Section C. Estimated Emissions Adjusted for Trading Within the EU Emissions Trading System (EU ETS)
What is the EU Emissions Trading System (EU ETS)?
Launched in 2005, the EU ETS is an EU policy aimed at mitigating climate change by limiting greenhouse gas emissions from industry sectors and aviation. Participants include more than 11,000 heavy energy-using installations in power generation, the manufacturing industry and airlines across 31 countries in the European Economic Area (EEA).
How does it work?
The EU ETS is a 'cap and trade' system. A limit (cap) is placed on the overall volume of emissions from participants in the system. Within the cap, organisations receive or buy emissions allowances which they can trade (1 emissions allowance equals 1 tCO2e). Each year, an organisation must surrender enough allowances to cover its emissions. The cap is reduced each year so that by 2020, the volume of emissions permitted within the system will be 21% lower than in 2005. The reducing cap alongside the financial considerations of trading emissions allowances, incentivises organisations within the system to find the most cost effective way of reducing their emissions.
Scotland in the EU ETS
The EU ETS contributes to delivering Scotland's Climate Change Targets through incentivising the reduction in emissions from Scottish organisations participating in the system. In 2012, there were 86 Scottish installations that surrendered emissions allowances in the EU ETS.
What are 'traded emissions' and 'non-traded emissions'?
In the greenhouse gas inventory, source emissions can be categorised into traded and non-traded. Traded emissions capture those that come from installations covered by the EU ETS, whereas Non-traded emissions are those which do not fall within the scope of the EU ETS. The emissions from some sectors, such as the residential sector, are completely non-traded whereas emissions from other sectors, such as energy supply, business and industrial process are a combination of traded and non-traded. For 2012, CO2 emissions from domestic and international aviation are estimated as being within the traded sector.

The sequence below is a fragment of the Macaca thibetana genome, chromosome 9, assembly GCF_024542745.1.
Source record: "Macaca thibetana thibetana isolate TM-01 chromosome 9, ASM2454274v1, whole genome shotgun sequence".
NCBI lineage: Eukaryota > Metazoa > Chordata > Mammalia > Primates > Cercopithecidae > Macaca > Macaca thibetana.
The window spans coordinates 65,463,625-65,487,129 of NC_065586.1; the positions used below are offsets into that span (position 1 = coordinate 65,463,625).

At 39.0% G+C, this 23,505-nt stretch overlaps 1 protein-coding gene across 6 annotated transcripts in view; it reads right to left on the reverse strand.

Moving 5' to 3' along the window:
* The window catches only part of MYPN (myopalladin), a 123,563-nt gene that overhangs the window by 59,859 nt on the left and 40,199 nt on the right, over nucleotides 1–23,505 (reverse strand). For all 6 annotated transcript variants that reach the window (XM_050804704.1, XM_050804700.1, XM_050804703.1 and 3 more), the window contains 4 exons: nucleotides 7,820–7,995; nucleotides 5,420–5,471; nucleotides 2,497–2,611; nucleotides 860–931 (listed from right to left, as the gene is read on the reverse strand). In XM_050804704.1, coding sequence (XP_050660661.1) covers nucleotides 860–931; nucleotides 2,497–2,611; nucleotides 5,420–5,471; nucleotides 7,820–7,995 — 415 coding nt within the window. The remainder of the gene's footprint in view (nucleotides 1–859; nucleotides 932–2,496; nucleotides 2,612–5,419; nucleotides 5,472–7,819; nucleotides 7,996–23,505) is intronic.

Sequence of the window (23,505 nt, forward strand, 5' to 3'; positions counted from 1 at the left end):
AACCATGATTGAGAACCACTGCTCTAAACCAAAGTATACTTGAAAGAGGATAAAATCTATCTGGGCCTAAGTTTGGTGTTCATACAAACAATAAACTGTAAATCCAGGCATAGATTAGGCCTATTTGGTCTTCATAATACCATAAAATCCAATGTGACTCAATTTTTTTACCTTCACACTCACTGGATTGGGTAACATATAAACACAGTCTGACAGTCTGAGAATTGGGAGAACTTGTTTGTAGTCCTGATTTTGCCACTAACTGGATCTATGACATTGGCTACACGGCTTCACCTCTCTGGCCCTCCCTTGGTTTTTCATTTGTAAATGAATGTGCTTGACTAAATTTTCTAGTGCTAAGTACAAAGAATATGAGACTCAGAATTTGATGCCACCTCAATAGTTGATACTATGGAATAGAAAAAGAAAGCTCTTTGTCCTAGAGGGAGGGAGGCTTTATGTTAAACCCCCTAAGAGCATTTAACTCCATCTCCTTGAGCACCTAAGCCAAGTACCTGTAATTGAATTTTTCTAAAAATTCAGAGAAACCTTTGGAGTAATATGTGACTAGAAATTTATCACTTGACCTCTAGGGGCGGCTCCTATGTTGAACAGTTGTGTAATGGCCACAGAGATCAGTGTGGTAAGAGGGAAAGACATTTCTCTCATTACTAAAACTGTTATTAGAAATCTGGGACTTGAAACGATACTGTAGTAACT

What are adjusted emissions and the Net Scottish Emissions Account (NSEA)?
The Scottish climate change targets are assessed against the Net Scottish Emissions Account (NSEA), which is detailed in the Climate Change (Scotland) Act 2009 and has been reported for the years 2010, 2011 and 2012 as part of the Act. The NSEA accounts for the greenhouse gas emissions from sources in Scotland, Scotland's share of emissions from international aviation and international shipping, the effect of any relevant emissions removals (e.g. "carbon sinks" such as woodland) and the effect of the sale and purchase of relevant carbon units (tradable emissions allowances) in the EU ETS.
The EU ETS element of the NSEA is calculated by taking the difference between Scotland's notional share of the overall EU ETS cap and the number of emissions allowances surrendered from Scottish installations in a given year. This amount is then added to non-traded net emissions to get the NSEA.
The NSEA formula is as follows:
For 2012 emissions, the calculation of the NSEA are known as adjusted emissions, as they are adjusted to take into account of trading with the EU ETS. This adjustment takes the form of a 5-step process, which is outlined in Chart C2.
Calculation of adjusted emissions
Take the Scottish greenhouse gas emissions from Scottish greenhouse gas inventory (for 2012, it is 52.895 Mt CO2e). This figure has been comprised of:
- traded emissions units surrendered from Scottish Environment Protection Agency (SEPA) for fixed installations (20.349 Mt CO2e)
- an estimation of surrendered CO2 emissions from domestic and international aviation (1.456 Mt CO2e)
- non-traded emissions from sources such as residential emissions (31.090 Mt CO2e)
Remove an amount relating to surrendered emissions as well as an estimate of surrendered emissions from aviation. This amounts to 21.805 Mt CO2e
Add on the value of the EU ETS cap which is the specified amount within The Carbon Accounting Scheme (Scotland) Regulations 2010. The specified amount is the amount of permitted CO2e emissions by the traded sector for a given year. For 2012, this was 24.659 Mt CO2e.
Adding on the value of the EU ETS cap gives a value of 55.749 Mt CO2e.
At the end of Phase II of the EU ETS in 2012, the UK was required to cancel all allowances which have not been either issued or auctioned by that point. These cancelled allowances have the effect of reducing the overall cap for the whole of Phase II. For presentational purposes, this amount has been distributed evenly over the five years of Phase II, effectively reducing the cap for Scotland by 0.084 MtCO2e each year from 2008 to 2012.